The Mother of Invention

My husband and I went to our first fashion show this weekend. We dressed in black; I wore my steampunk-inspired earrings; we practiced our high fashion attitudes.

silly fashion shot

Happily, this attitude was more appropriate to the event, the first ever DisArt Festival Fashion Show.

mohawk dude

From their website:

DisArt is a multi-venue Disability Arts Festival scheduled for April 10-25, 2015 in Grand Rapids, Michigan. Through several world-renowned exhibits of Disability Arts from all over the world, DisArt Festival 2015 will challenge its audiences to reconsider the importance of community, identity, and difference.

Which sounds all fine and good, but let me tell you what it meant for the Fashion Show: every model was a person with a disability. Each was given the full hair and makeup treatment. Each got to strut their stuff on a professionally lit runway, accompanied by the musical stylings of a professional DJ and the raucous cheers of the audience — except when the sleeping baby came out and we all tried to clap quietly. Many of the designers were people with disabilities.

It was one of the most joyful events I’ve ever been to.

Unlike most fashion shows that make the press, this was a family event, full of children and grandparents. Maybe a quarter of the crowd dressed for a fashion show, but the rest could have been going to any event their offspring were involved in. There were lots of kid volunteers, with whole families in blue DisArt T-shirts. The organizers kept having to bring in more chairs, and still, people wound up standing. Room 217 in the Woodbridge N. Ferris Building of Kendall College of Art and Design practically vibrated with excitement.

Robert Andy Coombs, photographer (see his work at the DisArt Hub) and DisArt Fashion Coordinator, welcomed us to the event, and then the fun began.

Robert Andy Coombs

The first three items of clothing were made by open style lab, a nonprofit enterprise out of MIT that designs and manufactures accessible garments. First was a black quilted jacket with grey detail just under the shoulder that was so cool-looking I forgot to notice what made it particularly great for those with disabilities. I talked to the model afterwards, and he said he’d buy that jacket in a heartbeat; some of the garments will be for sale in May, so hopefully he’ll get the chance.

cool jacket

Next was a rain jacket (RAYN) designed for those who use wheelchairs. It has a section that, when unzipped, folds out to cover the wearer’s lap, and has a hood that lays softly against the back, yet when it’s flipped up, forms a brim that funnels rain away from the wearer’s face. I talked with this model afterwards, as well, and he enjoyed the whole process — even his own America’s-Next-Top-Model-makeover-day experience, when one of the stylists didn’t like his hair and wanted to cut it. The model agreed, and loves his new haircut.

The final garment from open style lab was a gorgeous asymmetrical white jacket for women that featured magnetic closings that made it easier to put on and take off. Underneath it, model Jessica Poll wore a white pleated, goddess-style top (that I may have coveted just a tiny bit). Ms. Poll beamed her entire time on the runway.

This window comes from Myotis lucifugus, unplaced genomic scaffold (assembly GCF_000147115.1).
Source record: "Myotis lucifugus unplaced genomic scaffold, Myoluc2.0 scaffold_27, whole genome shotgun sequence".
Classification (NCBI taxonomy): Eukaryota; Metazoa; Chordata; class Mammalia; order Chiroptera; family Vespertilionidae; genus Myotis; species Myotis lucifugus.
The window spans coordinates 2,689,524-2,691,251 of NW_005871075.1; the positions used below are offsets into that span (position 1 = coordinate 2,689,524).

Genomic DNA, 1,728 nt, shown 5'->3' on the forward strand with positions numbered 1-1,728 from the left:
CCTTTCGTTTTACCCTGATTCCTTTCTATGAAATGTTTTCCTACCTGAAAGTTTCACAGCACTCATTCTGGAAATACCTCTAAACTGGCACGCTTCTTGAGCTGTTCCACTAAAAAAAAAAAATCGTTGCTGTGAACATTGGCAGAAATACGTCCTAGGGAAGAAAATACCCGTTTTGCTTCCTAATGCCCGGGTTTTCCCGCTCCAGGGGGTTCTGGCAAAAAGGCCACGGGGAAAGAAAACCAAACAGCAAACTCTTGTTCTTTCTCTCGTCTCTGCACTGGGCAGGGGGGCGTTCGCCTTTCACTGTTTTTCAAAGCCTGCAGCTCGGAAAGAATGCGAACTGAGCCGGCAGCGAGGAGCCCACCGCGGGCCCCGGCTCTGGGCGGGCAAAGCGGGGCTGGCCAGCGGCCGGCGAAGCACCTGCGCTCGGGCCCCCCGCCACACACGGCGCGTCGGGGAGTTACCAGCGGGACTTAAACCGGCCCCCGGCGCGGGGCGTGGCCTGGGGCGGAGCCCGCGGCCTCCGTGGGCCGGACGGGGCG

gorgeous white jacket

The next group of garments were T-shirts and boots designed by military veterans who had been wounded during their service, many during combat in Iraq. A local organization, Fashion Has Heart, pairs designers with veterans to create a T-shirt that represents their journey, as well as boots that are then manufactured by Wolverine. The first model pictured here, the guy with the awesome multicolored mohawk who is totally working the crowd, is wearing a shirt designed by a man with burns over 90% of his body after his vehicle was hit by an IED. The design shows a man in the middle of flames, rising like a phoenix.

The young woman below is modeling a shirt designed by an Iraq war veteran who lost her sight. The tagline on the shirt: “When life gives you lemons, you make the best damn lemonade.” The design is also textural, so a person with visual impairments can enjoy the different design elements.

Fashion Has Heart t-shirt

There were several more T-shirts — one with a gold medal to symbolize the veteran’s hope of becoming a Paralympian, another with many doors, another with an image of the designer standing on his bionic legs. All the T-shirts from Fashion Has Heart are for sale for $25 each.

The final group of garments were designed by students in a class at the Kendall College of Art and Design and in partnership with Spectrum Health Innovations. Each student was paired with a child with a disability and tasked with creating clothing that would be supportive, that would be able to accommodate diapers and leg braces, that would have seams that lie flat. AND that a kid would want to wear — these functional garments had to be fun and attractive. They totally were.

There was a Mickey Mouse-themed outfit with a cape for a toddler who wasn’t quite as excited about the bright lights as some of the other models. An outfit that looked like it could be Green Bay Packers practice gear. One of the models was clearly having so much fun, zooming with his walker, but taking his moment in the spotlight at the beginning and end of the runway, that I forgot to notice what he was wearing, except that it had a cape, too. The garments took advantage of cutting-edge fabrics, with 4-way stretch, and with compression capabilities to support the kids’ muscle development and placement. The pants all had really cool-looking seaming that had functional purposes, but they managed to make it look and feel great for the kids wearing them. It was such a great experience that the instructor of the class hopes they’ll be able to run it again.